Before discussing the state of minority rule regarding the health crisis of gun proliferation, a moment of silence for the National Rifle Association.
No, the NRA isn’t dead. It is, however, in a life-threatening pickle. It is frantically trying to skirt justice, Donald Trump-style, as New York prosecutors probe fraudulent uses of charitable dollars.
It sought bankruptcy to blunt the investigation. Denied, said a federal judge.
In another Trump-style ploy, it seeks to reincorporate in Texas (Florida losing the coin flip), viewed as more hospitable to fanatical gun groups, the Texas Legislature being one.
In a host of ways, an organization that touts the “good guy with a gun” looks like a garden-variety con with a gun.
Part of the reason why the NRA is on the ropes is that increasingly Americans see behind the con.
Sixty-five percent support tougher laws in the wake of the Atlanta and Boulder massacres, according to USA Today/Ipsos.
So why don’t things change? One reason is that the dwindling minority still has the means of blunting national action. It has the filibuster in the Senate, and it has the advantage of a patchwork of reasoned gun laws in states and communities side-by-side with Wild West militarized zones.
Most destructively, the gun lobby and its operatives in lawmaking have blunted even the notion of treating gun violence as a public health matter.
Hands now: Who’s heard of the Dickey Amendment?
Named after the late U.S. Rep. Jay Dickey of Arkansas, and more appropriately called the Dickey Gag Rule, the 1996 rider to an omnibus budget bill effectively prohibits the Centers for Disease Control from taking a position on the role of firearms in wave after wave of death and destruction.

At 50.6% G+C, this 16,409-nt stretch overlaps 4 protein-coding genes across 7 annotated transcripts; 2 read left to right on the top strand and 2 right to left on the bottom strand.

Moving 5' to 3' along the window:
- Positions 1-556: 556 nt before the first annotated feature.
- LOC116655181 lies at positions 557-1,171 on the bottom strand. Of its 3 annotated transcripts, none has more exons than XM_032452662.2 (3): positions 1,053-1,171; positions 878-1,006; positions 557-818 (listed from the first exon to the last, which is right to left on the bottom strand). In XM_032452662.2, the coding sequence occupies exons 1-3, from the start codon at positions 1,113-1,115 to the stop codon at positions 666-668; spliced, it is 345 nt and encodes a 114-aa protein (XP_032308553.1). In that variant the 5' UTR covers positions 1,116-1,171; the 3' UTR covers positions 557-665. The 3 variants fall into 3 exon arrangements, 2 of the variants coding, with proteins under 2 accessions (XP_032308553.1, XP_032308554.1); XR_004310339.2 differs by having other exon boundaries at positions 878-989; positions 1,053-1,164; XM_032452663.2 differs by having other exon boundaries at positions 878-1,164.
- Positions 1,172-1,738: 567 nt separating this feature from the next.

In other words, like the Republicans who purged Liz Cheney from her leadership post so as to promote the Big Lie, the “enemy of the people” remains anything approximating truth.
In Colorado, lawmakers have decided to start ascertaining and disseminating the truth.
A measure advancing in the Democratic-led Legislature would create a Gun Violence Prevention Office to inform citizens about issues related to gun safety and compile data from a public health perspective.
Meanwhile, Colorado lawmakers are also addressing bigger issues toward gun laws that mean something.
A week before a gunman killed 10 in Boulder, a judge overturned a Boulder law that banned the very types of assault-style weapons the killer used.
The ruling held that state law preempts local ordinances.
In direct response, and in keeping with the majority of Americans who want reasonable steps taken by their communities, Democrats in the Colorado Capitol are advancing a bill to give local communities greater freedom to adopt their own gun laws.
The Democrats also are proposing expanding background checks, blocking those convicted of violent misdemeanors from purchasing guns for five years.
The same bill would close the “Charleston loophole,” which absurdly allows a person to acquire a gun if a background check isn’t completed in three days.
President Biden has cited the loophole which in one year alone – 2016 — allowed gun sales to over 4,000 people with criminal records, mental illnesses and other conditions that would have prevented it under federal laws.
We need federal laws with teeth in them. We need a return of the 1994 Assault Weapons Ban. We need limits on high-capacity magazines.
As with the NRA’s search for a favorable venue, the majority continues to lose out to the minority because the gun lobby has just enough clout to seek and find pockets of resistance to what most Americans want.
As for the ridiculous Dickey Amendment, its namesake apparently listened to his conscience after he left office, because he decided that the research his bill prohibited could have been conducted without harm to gun owners. It's never too late to listen to the voices of reason.
We need to hear what the majority says about guns and stop listening to cons.
Longtime newspaperman John Young lives in Colorado. Email: firstname.lastname@example.org.